Cryptosporidium is a protozoan parasite and a leading cause of infectious diarrhoea in humans and cattle. Transmission occurs through animal-to-human or human-to-human contact, by recreational exposure to contaminated water or land, or by consumption of contaminated water and food. There are few effective control measures. For example, within recreational water facilities, cryptosporidium parasites can only ever be limited by chlorine disinfection and filteration.

    The peak of the outbreak in Avon (August – November) mirrored that of the national peak in the United Kingdom and the number of cases reported during the outbreak were the highest compared with recent years. Results of environmental health samples sent for laboratory testing /convert/tmp/12202962/12202962.doc

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    implicated 8 recreational water facilities within Avon. Despite a number of cases having visited sites abroad and in the United Kingdom where cryptosporidiosis outbreaks had been reported, only one case had visited a local pool where cryptosporidium occysts were subsequently found. However, it is inconclusive that this case could have been the source of infection. No point sources of infection could be identified among the recreational water facilities but they may have acted as sources of transmission. This was similarly the case when looking at contact with zoo/farm animals. No point source of infection could be identified of the sites most visited and only a few cases has also visited local swimming pools with onset of symptoms occurring throughout September and October when most of the control measures among the recreational water facilities have been implemented. Nor could any potential infection from water or unpasturised milk be indentified of cryptosporidiosis within the two nurseries.The control measures implemented varied but concentrated on limiting the transmission of infection by:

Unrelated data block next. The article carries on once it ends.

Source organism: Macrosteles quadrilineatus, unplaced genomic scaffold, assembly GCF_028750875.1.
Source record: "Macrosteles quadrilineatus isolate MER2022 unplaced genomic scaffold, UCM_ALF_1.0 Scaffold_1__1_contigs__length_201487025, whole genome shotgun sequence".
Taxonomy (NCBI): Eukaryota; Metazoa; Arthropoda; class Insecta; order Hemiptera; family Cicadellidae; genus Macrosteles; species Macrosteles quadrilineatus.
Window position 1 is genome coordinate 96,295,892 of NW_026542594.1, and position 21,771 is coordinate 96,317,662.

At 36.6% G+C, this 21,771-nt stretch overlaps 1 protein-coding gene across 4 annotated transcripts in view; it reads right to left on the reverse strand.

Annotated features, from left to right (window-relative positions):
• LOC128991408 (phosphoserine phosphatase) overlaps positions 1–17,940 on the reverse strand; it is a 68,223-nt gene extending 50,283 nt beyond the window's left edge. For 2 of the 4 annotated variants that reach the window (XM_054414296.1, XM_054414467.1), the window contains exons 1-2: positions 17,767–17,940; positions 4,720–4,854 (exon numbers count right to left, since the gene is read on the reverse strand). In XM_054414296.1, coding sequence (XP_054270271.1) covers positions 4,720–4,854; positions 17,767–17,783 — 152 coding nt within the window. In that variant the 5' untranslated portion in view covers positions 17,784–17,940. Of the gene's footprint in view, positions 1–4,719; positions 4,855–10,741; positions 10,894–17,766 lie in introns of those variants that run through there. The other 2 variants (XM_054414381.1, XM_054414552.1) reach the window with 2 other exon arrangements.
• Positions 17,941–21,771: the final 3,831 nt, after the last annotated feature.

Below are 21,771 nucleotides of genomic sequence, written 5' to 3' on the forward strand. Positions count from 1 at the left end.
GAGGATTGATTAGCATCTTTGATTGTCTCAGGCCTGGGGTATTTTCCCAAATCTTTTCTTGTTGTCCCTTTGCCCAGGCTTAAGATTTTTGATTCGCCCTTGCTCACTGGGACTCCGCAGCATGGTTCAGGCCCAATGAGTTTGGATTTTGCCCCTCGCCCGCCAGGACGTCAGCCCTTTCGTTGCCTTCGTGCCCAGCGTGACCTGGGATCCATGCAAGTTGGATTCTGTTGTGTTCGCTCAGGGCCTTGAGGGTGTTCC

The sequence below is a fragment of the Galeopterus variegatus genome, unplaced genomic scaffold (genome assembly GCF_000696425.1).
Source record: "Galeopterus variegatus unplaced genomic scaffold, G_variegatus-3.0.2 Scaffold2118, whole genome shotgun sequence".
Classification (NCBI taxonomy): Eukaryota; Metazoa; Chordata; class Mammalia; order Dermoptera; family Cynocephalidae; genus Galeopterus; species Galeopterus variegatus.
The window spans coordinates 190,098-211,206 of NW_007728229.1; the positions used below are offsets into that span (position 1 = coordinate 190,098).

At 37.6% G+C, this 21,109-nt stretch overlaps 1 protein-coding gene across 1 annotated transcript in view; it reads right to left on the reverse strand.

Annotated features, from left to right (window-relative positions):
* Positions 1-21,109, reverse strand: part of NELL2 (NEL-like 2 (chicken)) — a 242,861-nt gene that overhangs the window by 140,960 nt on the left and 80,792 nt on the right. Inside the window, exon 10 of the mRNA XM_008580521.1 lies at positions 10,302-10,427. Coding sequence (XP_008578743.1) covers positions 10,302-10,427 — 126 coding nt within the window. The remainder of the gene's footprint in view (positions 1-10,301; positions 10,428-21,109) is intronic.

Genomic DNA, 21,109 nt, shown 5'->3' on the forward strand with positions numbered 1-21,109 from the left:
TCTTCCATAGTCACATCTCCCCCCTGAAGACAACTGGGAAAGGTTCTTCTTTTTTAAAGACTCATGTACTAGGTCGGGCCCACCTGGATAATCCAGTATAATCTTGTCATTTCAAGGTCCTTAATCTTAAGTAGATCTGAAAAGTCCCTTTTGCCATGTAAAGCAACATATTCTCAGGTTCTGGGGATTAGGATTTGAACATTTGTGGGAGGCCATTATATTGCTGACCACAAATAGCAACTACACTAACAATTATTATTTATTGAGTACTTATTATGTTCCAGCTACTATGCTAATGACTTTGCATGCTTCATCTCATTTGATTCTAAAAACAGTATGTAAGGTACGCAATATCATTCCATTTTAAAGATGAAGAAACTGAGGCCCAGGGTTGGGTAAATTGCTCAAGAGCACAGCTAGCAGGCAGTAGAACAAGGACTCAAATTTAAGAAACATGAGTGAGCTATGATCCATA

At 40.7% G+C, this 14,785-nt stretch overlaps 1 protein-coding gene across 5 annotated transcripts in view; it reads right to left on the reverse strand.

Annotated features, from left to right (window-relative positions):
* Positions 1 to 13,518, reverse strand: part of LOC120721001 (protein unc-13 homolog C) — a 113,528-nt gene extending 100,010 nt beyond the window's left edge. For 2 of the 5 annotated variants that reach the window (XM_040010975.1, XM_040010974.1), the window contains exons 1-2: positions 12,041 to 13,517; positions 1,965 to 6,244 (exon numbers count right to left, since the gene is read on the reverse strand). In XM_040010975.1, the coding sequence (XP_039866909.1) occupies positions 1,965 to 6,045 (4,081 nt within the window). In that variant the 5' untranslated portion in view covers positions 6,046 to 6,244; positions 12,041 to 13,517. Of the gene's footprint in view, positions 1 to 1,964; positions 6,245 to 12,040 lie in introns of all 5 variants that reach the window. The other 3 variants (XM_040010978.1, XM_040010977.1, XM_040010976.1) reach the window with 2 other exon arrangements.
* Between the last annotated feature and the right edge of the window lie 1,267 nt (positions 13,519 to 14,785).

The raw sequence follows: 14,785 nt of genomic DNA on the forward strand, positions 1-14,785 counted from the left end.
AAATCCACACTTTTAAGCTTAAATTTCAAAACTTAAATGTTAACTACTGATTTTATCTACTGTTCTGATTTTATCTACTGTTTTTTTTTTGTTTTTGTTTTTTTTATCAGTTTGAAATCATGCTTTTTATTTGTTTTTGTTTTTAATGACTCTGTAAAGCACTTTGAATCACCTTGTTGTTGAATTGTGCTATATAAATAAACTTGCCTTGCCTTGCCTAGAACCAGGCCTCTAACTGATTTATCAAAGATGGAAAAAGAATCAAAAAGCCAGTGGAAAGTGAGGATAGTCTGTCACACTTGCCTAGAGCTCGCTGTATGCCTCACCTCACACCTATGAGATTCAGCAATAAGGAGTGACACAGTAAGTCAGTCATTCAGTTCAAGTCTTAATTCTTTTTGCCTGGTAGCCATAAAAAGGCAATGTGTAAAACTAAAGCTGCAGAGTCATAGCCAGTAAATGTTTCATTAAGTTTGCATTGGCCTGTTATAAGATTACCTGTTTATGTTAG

Cleaning up or closing down recreational water facilities known to have cryptosporidium

    occysts.

    Public health measures of notifying the public and other heath professionals.

    Environmental Health Officers providing advice on improving hygiene practices within

    nurseries.

    The conclusion drawn from this outbreak are that it may have been travel related but this is unlikely and that transmission was through a number of recreational water facilities. These findings are in keeping from similar experiences in Leicester, Exeter and Coventry where other large outbreaks of cryptosporidium had also occurred during the same time period.Hepatitis B

    This is an ongoing outbreak and well publicised.